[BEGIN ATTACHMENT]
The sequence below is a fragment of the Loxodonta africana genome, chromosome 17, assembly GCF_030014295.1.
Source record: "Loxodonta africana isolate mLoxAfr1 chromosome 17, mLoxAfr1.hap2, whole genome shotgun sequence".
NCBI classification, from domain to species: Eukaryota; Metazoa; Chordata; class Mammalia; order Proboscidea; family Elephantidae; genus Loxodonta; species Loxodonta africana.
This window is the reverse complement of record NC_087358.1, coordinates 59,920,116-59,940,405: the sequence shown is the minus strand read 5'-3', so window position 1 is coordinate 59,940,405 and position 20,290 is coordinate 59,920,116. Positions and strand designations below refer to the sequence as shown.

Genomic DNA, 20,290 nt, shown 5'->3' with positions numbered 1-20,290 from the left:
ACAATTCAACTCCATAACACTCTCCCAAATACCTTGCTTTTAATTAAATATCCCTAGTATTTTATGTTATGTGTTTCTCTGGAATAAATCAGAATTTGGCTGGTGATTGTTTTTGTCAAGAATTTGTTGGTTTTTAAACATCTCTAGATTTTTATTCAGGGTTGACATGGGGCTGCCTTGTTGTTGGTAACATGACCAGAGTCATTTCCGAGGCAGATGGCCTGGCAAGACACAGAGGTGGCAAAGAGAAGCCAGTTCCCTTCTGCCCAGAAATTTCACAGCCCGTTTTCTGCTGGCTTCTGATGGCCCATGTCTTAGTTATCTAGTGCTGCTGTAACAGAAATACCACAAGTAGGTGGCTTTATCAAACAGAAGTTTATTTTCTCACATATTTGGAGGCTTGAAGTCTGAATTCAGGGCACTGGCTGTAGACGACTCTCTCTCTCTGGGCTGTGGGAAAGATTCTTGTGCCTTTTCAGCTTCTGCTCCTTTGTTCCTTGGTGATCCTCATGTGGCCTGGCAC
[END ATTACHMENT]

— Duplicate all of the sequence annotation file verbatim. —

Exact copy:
The sequence below is a fragment of the Loxodonta africana genome, chromosome 17, assembly GCF_030014295.1.
Source record: "Loxodonta africana isolate mLoxAfr1 chromosome 17, mLoxAfr1.hap2, whole genome shotgun sequence".
NCBI classification, from domain to species: Eukaryota; Metazoa; Chordata; class Mammalia; order Proboscidea; family Elephantidae; genus Loxodonta; species Loxodonta africana.
This window is the reverse complement of record NC_087358.1, coordinates 59,920,116-59,940,405: the sequence shown is the minus strand read 5'-3', so window position 1 is coordinate 59,940,405 and position 20,290 is coordinate 59,920,116. Positions and strand designations below refer to the sequence as shown.

Genomic DNA, 20,290 nt, shown 5'->3' with positions numbered 1-20,290 from the left:
ACAATTCAACTCCATAACACTCTCCCAAATACCTTGCTTTTAATTAAATATCCCTAGTATTTTATGTTATGTGTTTCTCTGGAATAAATCAGAATTTGGCTGGTGATTGTTTTTGTCAAGAATTTGTTGGTTTTTAAACATCTCTAGATTTTTATTCAGGGTTGACATGGGGCTGCCTTGTTGTTGGTAACATGACCAGAGTCATTTCCGAGGCAGATGGCCTGGCAAGACACAGAGGTGGCAAAGAGAAGCCAGTTCCCTTCTGCCCAGAAATTTCACAGCCCGTTTTCTGCTGGCTTCTGATGGCCCATGTCTTAGTTATCTAGTGCTGCTGTAACAGAAATACCACAAGTAGGTGGCTTTATCAAACAGAAGTTTATTTTCTCACATATTTGGAGGCTTGAAGTCTGAATTCAGGGCACTGGCTGTAGACGACTCTCTCTCTCTGGGCTGTGGGAAAGATTCTTGTGCCTTTTCAGCTTCTGCTCCTTTGTTCCTTGGTGATCCTCATGTGGCCTGGCAC